Every quantifiable Key Performance Indicator that has ever been devised falls into the following categories:
Size - how big is the deal?
Count - how many deals are on the table?
Velocity - how fast does the deal take to work through?
Capacity - how many deals can we actually do?
Statistics - averages, conversion rates, ratios, standard deviations, skew, correlation etc. etc. etc.
Everything else is a Dimension...
Time, Geography, Products, Projects, Customers, Resources, Suppliers, Processes, Cost Centre, Account.
For example, some would call frequency a group of KPIs. However, frequency is really just a count across a time period.
...Or a Comparison.
Comparisons are when a KPI is compared across a dimension or multiple dimensions e.g. Sales $ by Sales Person by State.
The thing with KPIs, is that if you use them together, you can quickly work out how much your business can improve.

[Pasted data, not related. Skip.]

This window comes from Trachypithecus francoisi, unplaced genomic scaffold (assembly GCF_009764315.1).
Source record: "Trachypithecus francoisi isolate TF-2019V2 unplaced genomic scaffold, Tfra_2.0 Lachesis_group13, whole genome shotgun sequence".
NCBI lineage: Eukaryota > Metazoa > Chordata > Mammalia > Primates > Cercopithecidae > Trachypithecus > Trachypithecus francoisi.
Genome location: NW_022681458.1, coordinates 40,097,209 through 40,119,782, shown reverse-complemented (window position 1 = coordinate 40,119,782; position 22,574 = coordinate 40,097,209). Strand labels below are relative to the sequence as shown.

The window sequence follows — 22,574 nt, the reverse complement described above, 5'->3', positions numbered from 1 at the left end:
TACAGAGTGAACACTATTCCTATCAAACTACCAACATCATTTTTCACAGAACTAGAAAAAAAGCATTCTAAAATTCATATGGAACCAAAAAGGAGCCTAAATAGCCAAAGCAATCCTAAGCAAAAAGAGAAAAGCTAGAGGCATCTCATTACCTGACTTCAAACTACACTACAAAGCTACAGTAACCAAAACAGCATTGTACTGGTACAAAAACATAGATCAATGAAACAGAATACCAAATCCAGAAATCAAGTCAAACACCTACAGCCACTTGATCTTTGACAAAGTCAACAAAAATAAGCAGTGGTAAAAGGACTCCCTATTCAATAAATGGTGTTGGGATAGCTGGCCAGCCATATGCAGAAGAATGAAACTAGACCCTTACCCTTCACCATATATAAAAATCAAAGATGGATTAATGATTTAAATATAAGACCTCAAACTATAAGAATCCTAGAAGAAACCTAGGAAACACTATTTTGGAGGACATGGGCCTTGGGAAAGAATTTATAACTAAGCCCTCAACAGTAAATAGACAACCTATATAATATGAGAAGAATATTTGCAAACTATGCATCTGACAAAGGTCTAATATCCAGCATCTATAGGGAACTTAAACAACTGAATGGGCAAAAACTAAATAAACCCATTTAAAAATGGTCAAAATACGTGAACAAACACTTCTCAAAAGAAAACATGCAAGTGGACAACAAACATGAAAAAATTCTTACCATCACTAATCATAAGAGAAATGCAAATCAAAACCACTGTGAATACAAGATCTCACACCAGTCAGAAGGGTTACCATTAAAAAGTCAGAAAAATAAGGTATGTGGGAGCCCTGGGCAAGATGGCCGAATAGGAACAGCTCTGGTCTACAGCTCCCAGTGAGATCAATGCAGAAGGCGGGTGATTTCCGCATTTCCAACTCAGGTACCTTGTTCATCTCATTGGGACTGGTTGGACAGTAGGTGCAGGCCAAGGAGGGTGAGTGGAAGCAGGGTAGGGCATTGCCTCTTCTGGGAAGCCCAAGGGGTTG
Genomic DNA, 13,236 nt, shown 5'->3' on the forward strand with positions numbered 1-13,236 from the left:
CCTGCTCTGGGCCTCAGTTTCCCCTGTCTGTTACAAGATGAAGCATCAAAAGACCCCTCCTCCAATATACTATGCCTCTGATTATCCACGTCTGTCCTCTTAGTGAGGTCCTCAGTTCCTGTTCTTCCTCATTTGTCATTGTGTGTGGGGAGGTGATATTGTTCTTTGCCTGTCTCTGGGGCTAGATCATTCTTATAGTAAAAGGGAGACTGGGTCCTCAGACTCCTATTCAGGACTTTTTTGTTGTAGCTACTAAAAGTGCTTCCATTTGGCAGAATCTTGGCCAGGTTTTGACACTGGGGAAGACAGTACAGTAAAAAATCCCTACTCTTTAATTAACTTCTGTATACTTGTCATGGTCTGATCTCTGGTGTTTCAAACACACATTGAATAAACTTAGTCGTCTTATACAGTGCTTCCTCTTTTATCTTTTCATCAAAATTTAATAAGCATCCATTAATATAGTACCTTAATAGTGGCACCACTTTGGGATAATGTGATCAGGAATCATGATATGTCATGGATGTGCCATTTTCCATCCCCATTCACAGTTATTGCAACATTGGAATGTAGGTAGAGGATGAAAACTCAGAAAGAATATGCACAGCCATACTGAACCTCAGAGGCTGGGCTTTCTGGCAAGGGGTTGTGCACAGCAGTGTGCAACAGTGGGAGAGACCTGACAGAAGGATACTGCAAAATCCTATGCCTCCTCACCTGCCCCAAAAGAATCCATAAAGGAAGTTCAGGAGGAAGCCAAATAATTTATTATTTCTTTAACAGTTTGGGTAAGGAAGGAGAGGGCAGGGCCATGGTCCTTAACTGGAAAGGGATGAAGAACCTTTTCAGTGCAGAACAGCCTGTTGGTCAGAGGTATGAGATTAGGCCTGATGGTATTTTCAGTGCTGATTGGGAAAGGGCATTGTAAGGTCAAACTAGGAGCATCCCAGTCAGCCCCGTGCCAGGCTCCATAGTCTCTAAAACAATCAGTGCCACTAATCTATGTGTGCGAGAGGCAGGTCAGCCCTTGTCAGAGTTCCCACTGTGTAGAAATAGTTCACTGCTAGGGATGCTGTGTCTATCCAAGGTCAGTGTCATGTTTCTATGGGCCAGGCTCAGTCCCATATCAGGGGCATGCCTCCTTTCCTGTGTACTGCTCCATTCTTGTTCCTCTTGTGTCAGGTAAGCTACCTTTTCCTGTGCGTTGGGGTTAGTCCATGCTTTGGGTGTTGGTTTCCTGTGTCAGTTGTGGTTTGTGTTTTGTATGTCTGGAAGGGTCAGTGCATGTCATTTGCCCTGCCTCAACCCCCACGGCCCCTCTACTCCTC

For example, if you have 10 people working for you, and each one works for you for 200 days a year, you effectively have a capacity of 2000 days each year.
If the average deal velocity is 5 days, you can only process 400 deals per year. If the average deal revenue (size) is $1,000, then the gross revenue you can earn in a year is $400,000. If you pay each one of your team $30,000, and have no other costs, then your profit will be $100,000 p.a.
The key to growing your business from here is to work out how to change these numbers.
For example, if you could reduce your deal processing time (i.e. increase your velocity) by 10%, then you could process an extra 44 jobs per year. If you could increase your deal size by 10%, then together with the increase in velocity, you could earn an extra $88,400 p.a. - all of which would go straight to the bottom line.
That represents an 88% increase in profit.
The beauty of the interplay between KPIs is that small changes in multiple KPIs can have a big impact on the net result.
In the following KPIs 101 series, we will look at how each KPI type impacts on the others in closer detail.